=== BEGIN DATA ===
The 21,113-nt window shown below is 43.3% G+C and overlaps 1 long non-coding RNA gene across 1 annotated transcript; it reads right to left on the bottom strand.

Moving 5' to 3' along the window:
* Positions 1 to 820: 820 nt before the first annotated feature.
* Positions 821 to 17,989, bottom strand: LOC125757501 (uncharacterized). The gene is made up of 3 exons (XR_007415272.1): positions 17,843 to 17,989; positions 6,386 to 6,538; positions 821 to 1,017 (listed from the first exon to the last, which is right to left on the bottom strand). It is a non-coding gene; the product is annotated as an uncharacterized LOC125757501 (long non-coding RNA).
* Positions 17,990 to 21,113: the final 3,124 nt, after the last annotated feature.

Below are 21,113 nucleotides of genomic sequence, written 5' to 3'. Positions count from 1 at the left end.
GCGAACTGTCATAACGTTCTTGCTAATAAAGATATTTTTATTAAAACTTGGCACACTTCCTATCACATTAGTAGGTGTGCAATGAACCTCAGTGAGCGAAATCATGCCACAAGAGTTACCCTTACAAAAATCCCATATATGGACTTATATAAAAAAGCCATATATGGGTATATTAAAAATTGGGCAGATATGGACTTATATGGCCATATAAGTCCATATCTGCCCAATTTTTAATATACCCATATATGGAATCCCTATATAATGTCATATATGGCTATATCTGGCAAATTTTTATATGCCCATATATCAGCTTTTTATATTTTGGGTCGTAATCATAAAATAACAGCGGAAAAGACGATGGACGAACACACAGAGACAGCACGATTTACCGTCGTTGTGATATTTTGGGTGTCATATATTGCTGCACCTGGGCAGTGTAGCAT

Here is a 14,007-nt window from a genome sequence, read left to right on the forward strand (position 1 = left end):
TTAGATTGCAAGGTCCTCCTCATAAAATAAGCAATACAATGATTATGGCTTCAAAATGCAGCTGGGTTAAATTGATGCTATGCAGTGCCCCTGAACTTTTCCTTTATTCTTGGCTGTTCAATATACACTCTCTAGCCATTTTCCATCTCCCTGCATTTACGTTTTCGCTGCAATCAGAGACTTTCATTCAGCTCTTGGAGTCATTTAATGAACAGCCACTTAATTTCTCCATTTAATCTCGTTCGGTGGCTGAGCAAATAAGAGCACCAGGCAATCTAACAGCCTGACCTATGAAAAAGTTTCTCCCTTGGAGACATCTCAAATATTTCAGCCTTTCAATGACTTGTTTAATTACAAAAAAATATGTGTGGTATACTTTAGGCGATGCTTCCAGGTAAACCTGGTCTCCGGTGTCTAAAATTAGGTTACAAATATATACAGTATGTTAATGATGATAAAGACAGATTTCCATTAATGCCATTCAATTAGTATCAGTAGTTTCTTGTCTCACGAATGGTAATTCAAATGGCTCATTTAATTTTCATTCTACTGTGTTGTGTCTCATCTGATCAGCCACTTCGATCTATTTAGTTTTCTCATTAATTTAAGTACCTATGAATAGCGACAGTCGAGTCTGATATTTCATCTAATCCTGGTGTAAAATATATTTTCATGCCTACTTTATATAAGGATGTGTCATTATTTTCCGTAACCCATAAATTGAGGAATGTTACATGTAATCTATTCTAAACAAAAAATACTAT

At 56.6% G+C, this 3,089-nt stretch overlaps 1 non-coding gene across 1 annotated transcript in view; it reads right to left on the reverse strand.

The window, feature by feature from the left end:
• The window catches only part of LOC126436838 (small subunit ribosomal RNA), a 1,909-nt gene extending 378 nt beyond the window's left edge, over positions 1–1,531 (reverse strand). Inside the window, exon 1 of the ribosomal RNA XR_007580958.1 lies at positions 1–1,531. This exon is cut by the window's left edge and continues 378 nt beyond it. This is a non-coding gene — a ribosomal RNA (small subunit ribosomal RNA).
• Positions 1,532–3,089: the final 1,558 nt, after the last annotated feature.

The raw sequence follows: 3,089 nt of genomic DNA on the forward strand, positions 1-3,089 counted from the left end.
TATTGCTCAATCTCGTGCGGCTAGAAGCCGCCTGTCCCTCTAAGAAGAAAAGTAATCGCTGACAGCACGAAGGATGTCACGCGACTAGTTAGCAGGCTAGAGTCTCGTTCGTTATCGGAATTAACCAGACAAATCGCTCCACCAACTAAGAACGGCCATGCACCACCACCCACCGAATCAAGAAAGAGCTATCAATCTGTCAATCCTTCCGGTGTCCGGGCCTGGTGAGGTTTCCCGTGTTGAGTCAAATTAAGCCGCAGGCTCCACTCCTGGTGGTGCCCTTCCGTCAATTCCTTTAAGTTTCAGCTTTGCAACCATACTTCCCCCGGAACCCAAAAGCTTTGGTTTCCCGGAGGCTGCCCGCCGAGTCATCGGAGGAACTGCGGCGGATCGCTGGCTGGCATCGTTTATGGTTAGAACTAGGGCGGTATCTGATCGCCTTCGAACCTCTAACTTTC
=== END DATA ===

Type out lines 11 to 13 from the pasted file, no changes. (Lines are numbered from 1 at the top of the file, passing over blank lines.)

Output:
The window, feature by feature from the left end:
• The window catches only part of LOC126436838 (small subunit ribosomal RNA), a 1,909-nt gene extending 378 nt beyond the window's left edge, over positions 1–1,531 (reverse strand). Inside the window, exon 1 of the ribosomal RNA XR_007580958.1 lies at positions 1–1,531. This exon is cut by the window's left edge and continues 378 nt beyond it. This is a non-coding gene — a ribosomal RNA (small subunit ribosomal RNA).
• Positions 1,532–3,089: the final 1,558 nt, after the last annotated feature.